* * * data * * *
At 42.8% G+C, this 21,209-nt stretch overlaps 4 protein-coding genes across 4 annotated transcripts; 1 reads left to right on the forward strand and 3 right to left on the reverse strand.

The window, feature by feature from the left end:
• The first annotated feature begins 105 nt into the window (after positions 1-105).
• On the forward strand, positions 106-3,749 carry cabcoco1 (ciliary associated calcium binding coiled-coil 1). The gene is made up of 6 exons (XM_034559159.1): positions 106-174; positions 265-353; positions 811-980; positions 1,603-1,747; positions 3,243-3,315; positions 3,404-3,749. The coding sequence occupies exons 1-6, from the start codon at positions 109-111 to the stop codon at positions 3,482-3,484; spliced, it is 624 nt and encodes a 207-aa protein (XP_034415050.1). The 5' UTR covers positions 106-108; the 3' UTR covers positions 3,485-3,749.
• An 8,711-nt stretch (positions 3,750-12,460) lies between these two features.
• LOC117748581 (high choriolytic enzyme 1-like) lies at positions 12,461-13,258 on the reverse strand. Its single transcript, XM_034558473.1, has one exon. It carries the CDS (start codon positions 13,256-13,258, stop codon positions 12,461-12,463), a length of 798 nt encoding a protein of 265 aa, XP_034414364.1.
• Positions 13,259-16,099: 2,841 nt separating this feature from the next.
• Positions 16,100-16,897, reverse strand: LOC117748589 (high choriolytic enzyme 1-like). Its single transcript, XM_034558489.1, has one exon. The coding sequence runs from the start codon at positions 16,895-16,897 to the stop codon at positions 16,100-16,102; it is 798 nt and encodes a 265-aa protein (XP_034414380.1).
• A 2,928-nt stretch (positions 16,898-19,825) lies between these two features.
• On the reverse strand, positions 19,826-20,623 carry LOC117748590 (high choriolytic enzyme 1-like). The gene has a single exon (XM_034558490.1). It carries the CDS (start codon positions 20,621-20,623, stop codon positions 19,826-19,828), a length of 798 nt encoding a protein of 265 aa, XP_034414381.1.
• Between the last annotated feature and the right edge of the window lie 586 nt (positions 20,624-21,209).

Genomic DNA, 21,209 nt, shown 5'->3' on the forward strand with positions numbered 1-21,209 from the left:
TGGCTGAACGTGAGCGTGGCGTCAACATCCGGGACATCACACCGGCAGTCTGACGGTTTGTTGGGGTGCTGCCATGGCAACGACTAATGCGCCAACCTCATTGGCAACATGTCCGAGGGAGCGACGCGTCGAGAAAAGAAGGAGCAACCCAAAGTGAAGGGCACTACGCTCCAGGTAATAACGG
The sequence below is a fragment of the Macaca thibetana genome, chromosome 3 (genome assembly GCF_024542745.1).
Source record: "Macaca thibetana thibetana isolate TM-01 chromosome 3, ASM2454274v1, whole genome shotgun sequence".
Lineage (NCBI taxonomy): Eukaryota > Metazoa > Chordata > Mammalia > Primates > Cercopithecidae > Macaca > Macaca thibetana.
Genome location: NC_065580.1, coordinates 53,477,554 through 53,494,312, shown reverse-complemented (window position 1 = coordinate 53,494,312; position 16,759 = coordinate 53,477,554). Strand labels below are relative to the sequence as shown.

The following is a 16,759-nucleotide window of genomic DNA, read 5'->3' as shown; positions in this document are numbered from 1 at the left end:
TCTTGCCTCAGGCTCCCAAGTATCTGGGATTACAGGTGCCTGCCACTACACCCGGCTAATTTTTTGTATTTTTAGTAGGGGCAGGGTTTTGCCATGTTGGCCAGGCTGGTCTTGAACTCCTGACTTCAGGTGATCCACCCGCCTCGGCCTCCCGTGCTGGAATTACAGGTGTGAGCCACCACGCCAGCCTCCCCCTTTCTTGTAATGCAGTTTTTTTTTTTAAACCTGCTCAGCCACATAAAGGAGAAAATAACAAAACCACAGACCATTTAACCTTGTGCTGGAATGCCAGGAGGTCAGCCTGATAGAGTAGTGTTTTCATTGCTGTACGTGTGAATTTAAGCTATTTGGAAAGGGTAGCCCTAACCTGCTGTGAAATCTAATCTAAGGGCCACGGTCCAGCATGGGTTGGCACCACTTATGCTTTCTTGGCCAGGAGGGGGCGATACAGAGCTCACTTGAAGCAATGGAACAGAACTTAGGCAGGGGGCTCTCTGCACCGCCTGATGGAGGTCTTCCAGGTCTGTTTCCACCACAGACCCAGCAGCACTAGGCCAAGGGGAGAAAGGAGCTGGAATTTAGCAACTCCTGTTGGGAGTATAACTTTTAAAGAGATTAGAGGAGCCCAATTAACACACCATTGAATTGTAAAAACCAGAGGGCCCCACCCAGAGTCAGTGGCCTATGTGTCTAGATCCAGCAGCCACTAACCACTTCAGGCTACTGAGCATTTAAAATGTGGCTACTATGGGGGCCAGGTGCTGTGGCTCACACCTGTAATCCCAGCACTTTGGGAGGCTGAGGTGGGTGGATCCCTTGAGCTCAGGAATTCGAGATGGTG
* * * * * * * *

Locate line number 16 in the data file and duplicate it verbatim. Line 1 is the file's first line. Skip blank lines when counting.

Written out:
Lineage (NCBI taxonomy): Eukaryota > Metazoa > Chordata > Mammalia > Primates > Cercopithecidae > Macaca > Macaca thibetana.